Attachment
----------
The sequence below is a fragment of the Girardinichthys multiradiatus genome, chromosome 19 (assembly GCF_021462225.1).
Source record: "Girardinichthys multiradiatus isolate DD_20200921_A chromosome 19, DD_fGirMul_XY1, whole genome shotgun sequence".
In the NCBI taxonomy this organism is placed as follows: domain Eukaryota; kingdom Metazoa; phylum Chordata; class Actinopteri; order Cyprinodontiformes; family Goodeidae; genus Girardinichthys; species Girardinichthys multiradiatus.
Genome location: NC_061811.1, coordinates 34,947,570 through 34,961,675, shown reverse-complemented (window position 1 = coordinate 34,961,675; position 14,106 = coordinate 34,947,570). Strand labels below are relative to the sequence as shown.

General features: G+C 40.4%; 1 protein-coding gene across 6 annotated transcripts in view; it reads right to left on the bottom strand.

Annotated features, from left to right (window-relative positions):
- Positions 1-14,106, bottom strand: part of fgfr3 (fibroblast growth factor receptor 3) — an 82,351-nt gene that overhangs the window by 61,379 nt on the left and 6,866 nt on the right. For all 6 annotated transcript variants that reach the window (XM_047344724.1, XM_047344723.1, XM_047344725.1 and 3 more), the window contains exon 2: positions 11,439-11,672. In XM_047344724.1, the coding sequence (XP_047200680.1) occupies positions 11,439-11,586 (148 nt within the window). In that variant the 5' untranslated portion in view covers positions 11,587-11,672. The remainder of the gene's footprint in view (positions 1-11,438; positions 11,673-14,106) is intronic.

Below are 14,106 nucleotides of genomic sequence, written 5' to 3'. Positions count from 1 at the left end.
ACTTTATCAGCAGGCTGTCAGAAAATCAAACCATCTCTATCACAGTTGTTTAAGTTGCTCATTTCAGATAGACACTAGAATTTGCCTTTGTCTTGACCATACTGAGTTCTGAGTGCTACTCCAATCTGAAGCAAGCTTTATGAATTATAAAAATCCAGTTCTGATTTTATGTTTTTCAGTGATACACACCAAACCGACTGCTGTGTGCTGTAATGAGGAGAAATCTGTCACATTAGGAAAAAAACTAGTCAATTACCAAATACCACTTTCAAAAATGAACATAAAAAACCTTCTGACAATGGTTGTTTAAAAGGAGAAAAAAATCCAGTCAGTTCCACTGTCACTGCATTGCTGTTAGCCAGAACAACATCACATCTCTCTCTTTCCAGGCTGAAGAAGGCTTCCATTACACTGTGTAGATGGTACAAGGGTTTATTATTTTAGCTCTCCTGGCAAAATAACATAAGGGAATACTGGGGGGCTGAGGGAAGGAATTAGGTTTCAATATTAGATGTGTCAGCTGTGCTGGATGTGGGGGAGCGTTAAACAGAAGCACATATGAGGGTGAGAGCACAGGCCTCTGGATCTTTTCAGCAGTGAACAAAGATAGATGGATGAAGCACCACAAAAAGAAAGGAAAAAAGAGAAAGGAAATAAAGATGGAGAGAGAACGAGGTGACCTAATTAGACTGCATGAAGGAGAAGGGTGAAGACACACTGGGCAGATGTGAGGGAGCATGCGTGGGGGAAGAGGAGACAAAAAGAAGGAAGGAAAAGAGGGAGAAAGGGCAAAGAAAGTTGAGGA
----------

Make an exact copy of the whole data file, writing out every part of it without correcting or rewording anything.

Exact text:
The sequence below is a fragment of the Girardinichthys multiradiatus genome, chromosome 19 (assembly GCF_021462225.1).
Source record: "Girardinichthys multiradiatus isolate DD_20200921_A chromosome 19, DD_fGirMul_XY1, whole genome shotgun sequence".
In the NCBI taxonomy this organism is placed as follows: domain Eukaryota; kingdom Metazoa; phylum Chordata; class Actinopteri; order Cyprinodontiformes; family Goodeidae; genus Girardinichthys; species Girardinichthys multiradiatus.
Genome location: NC_061811.1, coordinates 34,947,570 through 34,961,675, shown reverse-complemented (window position 1 = coordinate 34,961,675; position 14,106 = coordinate 34,947,570). Strand labels below are relative to the sequence as shown.

General features: G+C 40.4%; 1 protein-coding gene across 6 annotated transcripts in view; it reads right to left on the bottom strand.

Annotated features, from left to right (window-relative positions):
- Positions 1-14,106, bottom strand: part of fgfr3 (fibroblast growth factor receptor 3) — an 82,351-nt gene that overhangs the window by 61,379 nt on the left and 6,866 nt on the right. For all 6 annotated transcript variants that reach the window (XM_047344724.1, XM_047344723.1, XM_047344725.1 and 3 more), the window contains exon 2: positions 11,439-11,672. In XM_047344724.1, the coding sequence (XP_047200680.1) occupies positions 11,439-11,586 (148 nt within the window). In that variant the 5' untranslated portion in view covers positions 11,587-11,672. The remainder of the gene's footprint in view (positions 1-11,438; positions 11,673-14,106) is intronic.

Below are 14,106 nucleotides of genomic sequence, written 5' to 3'. Positions count from 1 at the left end.
ACTTTATCAGCAGGCTGTCAGAAAATCAAACCATCTCTATCACAGTTGTTTAAGTTGCTCATTTCAGATAGACACTAGAATTTGCCTTTGTCTTGACCATACTGAGTTCTGAGTGCTACTCCAATCTGAAGCAAGCTTTATGAATTATAAAAATCCAGTTCTGATTTTATGTTTTTCAGTGATACACACCAAACCGACTGCTGTGTGCTGTAATGAGGAGAAATCTGTCACATTAGGAAAAAAACTAGTCAATTACCAAATACCACTTTCAAAAATGAACATAAAAAACCTTCTGACAATGGTTGTTTAAAAGGAGAAAAAAATCCAGTCAGTTCCACTGTCACTGCATTGCTGTTAGCCAGAACAACATCACATCTCTCTCTTTCCAGGCTGAAGAAGGCTTCCATTACACTGTGTAGATGGTACAAGGGTTTATTATTTTAGCTCTCCTGGCAAAATAACATAAGGGAATACTGGGGGGCTGAGGGAAGGAATTAGGTTTCAATATTAGATGTGTCAGCTGTGCTGGATGTGGGGGAGCGTTAAACAGAAGCACATATGAGGGTGAGAGCACAGGCCTCTGGATCTTTTCAGCAGTGAACAAAGATAGATGGATGAAGCACCACAAAAAGAAAGGAAAAAAGAGAAAGGAAATAAAGATGGAGAGAGAACGAGGTGACCTAATTAGACTGCATGAAGGAGAAGGGTGAAGACACACTGGGCAGATGTGAGGGAGCATGCGTGGGGGAAGAGGAGACAAAAAGAAGGAAGGAAAAGAGGGAGAAAGGGCAAAGAAAGTTGAGGA